MUSIC fans queued overnight to get their hands on rare vinyl as part of the seventh annual Record Store Day proving that the spin is still very much in.
Stores across the country sold a range of exclusive releases on a first come, first served basis and crowds began lining up at 10pm on Friday for the opening of Trading Post in Kendrick Street, in Stroud.
Decks were set up in the window of the store and 19 DJs performed 20-minute sets throughout the day.
Owner Simon Vincent said: “It was a fantastic day.
“It is bonkers that people were queuing overnight but it just goes to show how popular vinyls are and affirms that people do care about their local independent record stores.”
Among the music lovers flicking through the racks was 15-year-old Millie Blythe.
“There is definitely still a need for vinyls,” she said.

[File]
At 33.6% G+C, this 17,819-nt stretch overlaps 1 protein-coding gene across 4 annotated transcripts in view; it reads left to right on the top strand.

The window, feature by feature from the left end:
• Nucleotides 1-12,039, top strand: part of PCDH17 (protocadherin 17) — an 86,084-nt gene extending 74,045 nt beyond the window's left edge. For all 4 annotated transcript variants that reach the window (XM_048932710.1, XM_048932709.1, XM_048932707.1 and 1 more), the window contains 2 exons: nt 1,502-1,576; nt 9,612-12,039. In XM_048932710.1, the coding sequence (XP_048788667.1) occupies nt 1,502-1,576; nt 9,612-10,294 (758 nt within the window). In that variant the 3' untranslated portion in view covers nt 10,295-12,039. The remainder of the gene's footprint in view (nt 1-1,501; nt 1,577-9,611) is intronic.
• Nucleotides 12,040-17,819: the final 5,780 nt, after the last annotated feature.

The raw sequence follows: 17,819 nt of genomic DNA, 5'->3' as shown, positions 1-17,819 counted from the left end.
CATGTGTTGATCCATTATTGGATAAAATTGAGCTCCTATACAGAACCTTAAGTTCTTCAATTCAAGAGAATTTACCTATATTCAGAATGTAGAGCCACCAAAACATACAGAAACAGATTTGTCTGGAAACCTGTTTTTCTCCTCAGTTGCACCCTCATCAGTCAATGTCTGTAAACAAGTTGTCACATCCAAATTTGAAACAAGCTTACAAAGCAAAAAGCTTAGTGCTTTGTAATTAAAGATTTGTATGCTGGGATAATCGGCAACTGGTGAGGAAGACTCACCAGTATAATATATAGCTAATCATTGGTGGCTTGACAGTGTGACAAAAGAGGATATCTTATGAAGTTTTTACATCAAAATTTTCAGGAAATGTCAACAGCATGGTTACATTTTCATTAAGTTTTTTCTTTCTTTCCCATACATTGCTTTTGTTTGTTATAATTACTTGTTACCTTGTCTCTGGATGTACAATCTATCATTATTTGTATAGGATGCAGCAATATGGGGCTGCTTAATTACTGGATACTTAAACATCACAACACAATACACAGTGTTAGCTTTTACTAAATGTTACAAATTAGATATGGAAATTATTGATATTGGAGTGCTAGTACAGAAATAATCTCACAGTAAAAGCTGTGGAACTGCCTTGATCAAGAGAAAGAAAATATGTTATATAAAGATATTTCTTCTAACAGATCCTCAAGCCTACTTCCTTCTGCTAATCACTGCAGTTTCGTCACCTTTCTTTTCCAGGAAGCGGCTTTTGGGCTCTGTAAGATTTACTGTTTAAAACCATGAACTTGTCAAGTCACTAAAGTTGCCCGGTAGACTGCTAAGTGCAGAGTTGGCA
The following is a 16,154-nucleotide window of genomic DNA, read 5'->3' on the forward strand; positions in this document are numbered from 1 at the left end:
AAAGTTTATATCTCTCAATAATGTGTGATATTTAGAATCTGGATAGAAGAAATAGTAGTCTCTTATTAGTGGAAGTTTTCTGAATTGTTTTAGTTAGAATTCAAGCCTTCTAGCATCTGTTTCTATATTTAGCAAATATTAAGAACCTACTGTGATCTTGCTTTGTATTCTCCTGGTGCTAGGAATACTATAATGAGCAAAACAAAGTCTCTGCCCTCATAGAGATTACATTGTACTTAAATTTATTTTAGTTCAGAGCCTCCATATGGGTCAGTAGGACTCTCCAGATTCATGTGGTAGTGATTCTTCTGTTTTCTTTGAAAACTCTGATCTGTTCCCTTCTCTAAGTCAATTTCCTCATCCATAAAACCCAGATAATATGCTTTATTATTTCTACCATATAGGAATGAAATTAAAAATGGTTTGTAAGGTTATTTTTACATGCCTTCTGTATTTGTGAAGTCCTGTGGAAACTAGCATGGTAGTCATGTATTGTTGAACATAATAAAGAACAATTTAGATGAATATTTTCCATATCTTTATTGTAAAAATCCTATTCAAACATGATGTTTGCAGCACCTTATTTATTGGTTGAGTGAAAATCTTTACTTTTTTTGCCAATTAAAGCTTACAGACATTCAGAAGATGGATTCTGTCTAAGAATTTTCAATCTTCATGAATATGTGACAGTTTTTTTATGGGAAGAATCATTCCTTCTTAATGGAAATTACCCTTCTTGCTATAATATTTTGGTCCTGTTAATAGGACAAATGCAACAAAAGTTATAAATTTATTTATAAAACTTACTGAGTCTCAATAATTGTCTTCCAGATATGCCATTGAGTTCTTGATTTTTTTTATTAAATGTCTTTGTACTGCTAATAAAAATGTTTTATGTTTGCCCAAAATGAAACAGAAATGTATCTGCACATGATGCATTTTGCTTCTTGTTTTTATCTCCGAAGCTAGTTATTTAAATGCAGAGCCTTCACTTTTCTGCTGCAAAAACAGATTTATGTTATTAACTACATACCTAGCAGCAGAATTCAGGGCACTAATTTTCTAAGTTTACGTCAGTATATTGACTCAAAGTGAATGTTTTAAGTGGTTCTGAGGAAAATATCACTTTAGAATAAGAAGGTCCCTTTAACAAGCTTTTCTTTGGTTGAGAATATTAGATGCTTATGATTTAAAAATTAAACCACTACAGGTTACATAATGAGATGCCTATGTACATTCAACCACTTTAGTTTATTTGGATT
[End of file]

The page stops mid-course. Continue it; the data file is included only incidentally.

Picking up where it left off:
“I think people of all ages, men and women, are interested in records and collect them.
“Vinyls are great because you get the full album and the sound is so much better than mp3 and I love the cover art.”
Vinyl was first used in 1948 but interest in the 66-year-old format is back on the rise. Last year saw sales double from 2012 to 780,000 - the most since 1997.
“There is a big revival at the moment,” said Darren Norris of the Stroud and Gloucester Vinyl Connection.
“Lots of independent labels are bringing out records as well as big names which really helps the industry.
“I am a DJ so I go all around the country looking for rare vinyls.”
The Stroud and Gloucester Vinyl Connection is hosting an event for fans to play, buy, sell and trade records at the Prince Albert in Stroud from 7pm on Sunday, May 25.
Australian singer-songwriter Emily Barker and her band The Red Clay Halo will be performing at the Trading Post from 7pm on Tuesday in support of Record Store Day.